However, here are some new applications of blockchain technology that can and will significantly disrupt the associated industries:
- Communication – In early 2020, the world’s first blockchain-powered smartphone was debuted by a company called Pundi X. The beauty of this device is that all of the apps and services involved are decentralized on the blockchain, allowing users to switch to “blockchain mode” to control their own data usage.
- Food – During CES 2020, the IBM Food Trust was introduced by IBM to the food industry. This system was built to facilitate authentic records in the food supply chain, allowing companies to accurately trace the specific origin of ingredients. Imagine how this can scale to help those with very specific dietary needs and maybe even help identify areas where cross-contamination of allergens potentially occur.
- Healthcare – Whether it has to do with processing insurance or admitting patients to a hospital, blockchain technology can greatly improve antiquated processes in the healthcare industry. HIPAA laws are strict, so decentralizing data that only the patient and doctor can access is tremendously secure.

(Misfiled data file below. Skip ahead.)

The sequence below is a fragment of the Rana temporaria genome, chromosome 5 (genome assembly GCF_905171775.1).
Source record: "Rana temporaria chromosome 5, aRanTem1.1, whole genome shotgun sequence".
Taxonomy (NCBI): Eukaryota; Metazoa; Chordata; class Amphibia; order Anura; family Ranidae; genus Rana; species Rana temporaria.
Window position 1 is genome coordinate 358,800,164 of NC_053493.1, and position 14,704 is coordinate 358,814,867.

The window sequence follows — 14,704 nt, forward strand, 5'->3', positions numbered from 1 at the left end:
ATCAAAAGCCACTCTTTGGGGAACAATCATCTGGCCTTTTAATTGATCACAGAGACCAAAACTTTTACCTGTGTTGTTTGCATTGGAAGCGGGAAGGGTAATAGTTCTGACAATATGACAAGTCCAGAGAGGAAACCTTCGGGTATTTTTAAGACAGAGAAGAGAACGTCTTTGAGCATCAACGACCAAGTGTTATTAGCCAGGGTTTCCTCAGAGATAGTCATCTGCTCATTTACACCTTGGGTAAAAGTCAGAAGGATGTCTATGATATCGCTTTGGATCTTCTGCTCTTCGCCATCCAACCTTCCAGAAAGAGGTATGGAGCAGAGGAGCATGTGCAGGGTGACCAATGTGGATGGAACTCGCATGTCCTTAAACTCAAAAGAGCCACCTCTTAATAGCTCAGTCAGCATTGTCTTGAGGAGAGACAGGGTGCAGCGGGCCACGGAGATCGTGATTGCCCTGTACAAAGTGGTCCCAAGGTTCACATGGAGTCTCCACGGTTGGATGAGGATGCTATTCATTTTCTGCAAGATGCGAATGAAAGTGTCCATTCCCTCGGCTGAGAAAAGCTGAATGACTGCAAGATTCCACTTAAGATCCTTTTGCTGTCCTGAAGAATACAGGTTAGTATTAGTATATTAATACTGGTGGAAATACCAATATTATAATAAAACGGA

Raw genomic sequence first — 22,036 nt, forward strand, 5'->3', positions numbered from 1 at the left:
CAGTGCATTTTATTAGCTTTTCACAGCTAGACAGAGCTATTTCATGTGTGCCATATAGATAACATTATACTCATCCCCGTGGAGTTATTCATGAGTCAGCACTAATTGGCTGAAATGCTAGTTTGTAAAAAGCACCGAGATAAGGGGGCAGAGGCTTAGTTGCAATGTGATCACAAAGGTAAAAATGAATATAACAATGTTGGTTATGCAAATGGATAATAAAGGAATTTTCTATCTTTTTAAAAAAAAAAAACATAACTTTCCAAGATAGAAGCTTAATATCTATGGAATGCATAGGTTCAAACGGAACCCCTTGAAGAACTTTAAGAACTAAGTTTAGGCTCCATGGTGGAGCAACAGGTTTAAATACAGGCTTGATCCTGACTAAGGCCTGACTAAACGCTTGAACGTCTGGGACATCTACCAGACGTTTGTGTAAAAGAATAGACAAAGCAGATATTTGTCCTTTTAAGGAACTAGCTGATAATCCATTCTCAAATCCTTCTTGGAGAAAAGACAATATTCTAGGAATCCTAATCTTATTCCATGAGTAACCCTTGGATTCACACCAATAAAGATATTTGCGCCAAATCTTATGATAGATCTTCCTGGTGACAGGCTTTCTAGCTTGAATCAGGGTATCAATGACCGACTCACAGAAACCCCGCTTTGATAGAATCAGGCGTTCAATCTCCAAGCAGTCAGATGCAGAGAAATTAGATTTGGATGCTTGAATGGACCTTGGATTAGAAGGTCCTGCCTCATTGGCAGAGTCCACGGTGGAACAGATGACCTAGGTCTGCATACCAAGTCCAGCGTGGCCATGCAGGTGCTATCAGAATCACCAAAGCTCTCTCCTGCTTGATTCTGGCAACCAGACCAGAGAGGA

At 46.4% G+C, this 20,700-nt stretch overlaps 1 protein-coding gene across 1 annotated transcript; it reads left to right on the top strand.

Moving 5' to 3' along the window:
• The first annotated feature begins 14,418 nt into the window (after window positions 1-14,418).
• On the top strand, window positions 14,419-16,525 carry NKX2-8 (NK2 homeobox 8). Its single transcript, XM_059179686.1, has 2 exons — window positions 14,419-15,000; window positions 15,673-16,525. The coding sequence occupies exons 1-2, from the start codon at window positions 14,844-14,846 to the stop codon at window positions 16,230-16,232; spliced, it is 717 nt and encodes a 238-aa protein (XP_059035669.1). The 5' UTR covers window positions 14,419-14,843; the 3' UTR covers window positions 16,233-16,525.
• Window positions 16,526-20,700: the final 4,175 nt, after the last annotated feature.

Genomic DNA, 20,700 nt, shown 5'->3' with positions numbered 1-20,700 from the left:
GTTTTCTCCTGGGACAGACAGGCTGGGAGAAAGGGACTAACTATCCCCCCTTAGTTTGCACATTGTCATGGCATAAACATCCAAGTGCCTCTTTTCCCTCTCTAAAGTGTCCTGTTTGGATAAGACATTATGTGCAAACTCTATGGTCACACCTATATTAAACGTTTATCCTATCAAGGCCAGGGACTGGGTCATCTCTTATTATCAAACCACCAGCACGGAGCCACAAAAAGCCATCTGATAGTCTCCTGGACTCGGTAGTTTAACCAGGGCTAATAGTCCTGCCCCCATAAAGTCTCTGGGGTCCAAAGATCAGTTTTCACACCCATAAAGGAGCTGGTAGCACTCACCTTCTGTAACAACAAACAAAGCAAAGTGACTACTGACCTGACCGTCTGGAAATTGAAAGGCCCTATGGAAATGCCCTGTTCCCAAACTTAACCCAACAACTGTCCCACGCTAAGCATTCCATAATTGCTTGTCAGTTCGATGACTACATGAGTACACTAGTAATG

- Personal Identification – This goes hand in hand with voting and even paying taxes. If we have our height, weight, Social Security number, voter ID, or any other information on a decentralized network, imagine how easily we can authenticate who an individual is in any case and, likewise, prevent identity theft more quickly. This may even expedite the long process of legal immigration.
Our Digital Footprint
Given the fact that up until this point, the most notable use of blockchain technology has been in the financial industry with cryptocurrency and now digital currency specific to a country, one must use an Anticipatory mindset when considering other valuable applications of the software.
Essentially, blockchain technology creates a virtually unhackable ledger of transactions; an undisturbed digital footprint in place for accountability. The debut of the Internet was similar to the Wild West; right away, parents and educators pleaded with children and young adults to “not believe everything they read on the Internet,” as it could so easily be altered and fabricated. The blockchain is what the Internet should be, and applied to the antiquated and dangerously unreliable systems of yesterday corrects much of society for the better.
Understanding this simple concept, we can keep our disruptive opportunity antennas up while we look into how blockchain can positively disrupt a multitude of industries beyond the four previously mentioned.
The blockchain is a definite Hard Trend; it is here to stay and will continue to disrupt. The question is, how will you or your organization leverage this profound Hard Trend while it is still in its infancy stage and either pre-solve any problems it will cause your industry or determine how it can fix problems your industry faces.
Undoubtedly, the phrase “check it on the blockchain” will eventually be as commonplace as “let me Google that.”